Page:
OKLAHOMA CITY - On Friday, the 138th Oklahoma City Police Academy kicked off.
This year is the largest class in the department's history with 72 recruits hoping to serve.
"Right now, they're all individual people but, hopefully, at the end of the academy, they'll all be one big group," said Lt. Silvio Kimmel.
The 60 men and 12 women make up the largest class in the department's history.
Officials said they've seen some attrition recently and have jobs to fill.
Some of the recruits have prior law enforcement experience, for others - Kimmel said it's been a dream for years.
"There's one individual that this is her third academy," he said. "She's very dedicated to be a police officer, so that's why she's doing this three times."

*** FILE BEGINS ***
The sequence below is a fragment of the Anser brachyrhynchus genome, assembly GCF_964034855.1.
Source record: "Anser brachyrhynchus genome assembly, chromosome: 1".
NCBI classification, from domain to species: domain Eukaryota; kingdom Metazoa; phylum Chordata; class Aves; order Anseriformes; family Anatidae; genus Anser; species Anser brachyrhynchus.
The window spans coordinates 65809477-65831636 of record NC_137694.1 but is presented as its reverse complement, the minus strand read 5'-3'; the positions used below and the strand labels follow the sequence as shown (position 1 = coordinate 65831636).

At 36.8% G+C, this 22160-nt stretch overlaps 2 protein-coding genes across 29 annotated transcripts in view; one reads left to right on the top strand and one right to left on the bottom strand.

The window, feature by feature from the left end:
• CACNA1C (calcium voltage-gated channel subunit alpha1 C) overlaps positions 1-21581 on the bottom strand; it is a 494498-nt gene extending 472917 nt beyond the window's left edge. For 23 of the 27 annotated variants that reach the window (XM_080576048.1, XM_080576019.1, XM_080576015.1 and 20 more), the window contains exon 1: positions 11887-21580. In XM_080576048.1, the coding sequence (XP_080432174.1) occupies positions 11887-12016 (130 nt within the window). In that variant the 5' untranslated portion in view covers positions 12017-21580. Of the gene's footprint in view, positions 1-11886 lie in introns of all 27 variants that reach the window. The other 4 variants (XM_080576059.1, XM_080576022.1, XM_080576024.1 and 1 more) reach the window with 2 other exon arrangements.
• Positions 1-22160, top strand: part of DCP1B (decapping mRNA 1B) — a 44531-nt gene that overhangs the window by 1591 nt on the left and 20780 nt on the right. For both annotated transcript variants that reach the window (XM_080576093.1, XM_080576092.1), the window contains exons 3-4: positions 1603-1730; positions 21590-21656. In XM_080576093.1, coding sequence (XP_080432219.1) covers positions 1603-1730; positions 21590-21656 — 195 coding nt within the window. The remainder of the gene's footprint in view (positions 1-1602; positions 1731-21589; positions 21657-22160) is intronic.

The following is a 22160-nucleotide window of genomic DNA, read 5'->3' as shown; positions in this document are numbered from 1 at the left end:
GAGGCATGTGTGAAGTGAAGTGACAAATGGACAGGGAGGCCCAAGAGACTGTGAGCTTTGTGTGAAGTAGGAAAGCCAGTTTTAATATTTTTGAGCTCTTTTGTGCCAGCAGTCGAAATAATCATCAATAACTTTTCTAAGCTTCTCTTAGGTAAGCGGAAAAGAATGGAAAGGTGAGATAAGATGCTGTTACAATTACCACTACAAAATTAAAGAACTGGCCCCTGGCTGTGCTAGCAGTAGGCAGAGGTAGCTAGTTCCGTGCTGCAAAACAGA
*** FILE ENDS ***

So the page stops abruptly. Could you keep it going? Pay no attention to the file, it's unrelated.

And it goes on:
For others - it doesn't take long to learn it isn't the best option for them.
Typically, about 20-25 percent of recruits drop out during the academy. From day one - they learn how tough the next 28 weeks will be.
"It takes a certain person to do it and, as we go through the process, some people decide that it's not for them," Kimmel said.
The tough talk does has a purpose, though.
"When you go out on calls, it's not always people talking to you," Kimmel said. "There's yelling and screaming, and we're asked to come into a chaotic situation and restore order, so that's what we try to do."
Restoring order is not simple.
The recruits will soon go through classes on things like how to handle legal matters, community services and criminal matters. After that, they go through up to for-six months of field training.
All of it - time officers never forget.
"I remember every bit of it," Kimmel said. "It always brings back good memories and bad memories sometimes, but it's a process and we expect to be what we are and best and make them professional and make sure they can function out in the street."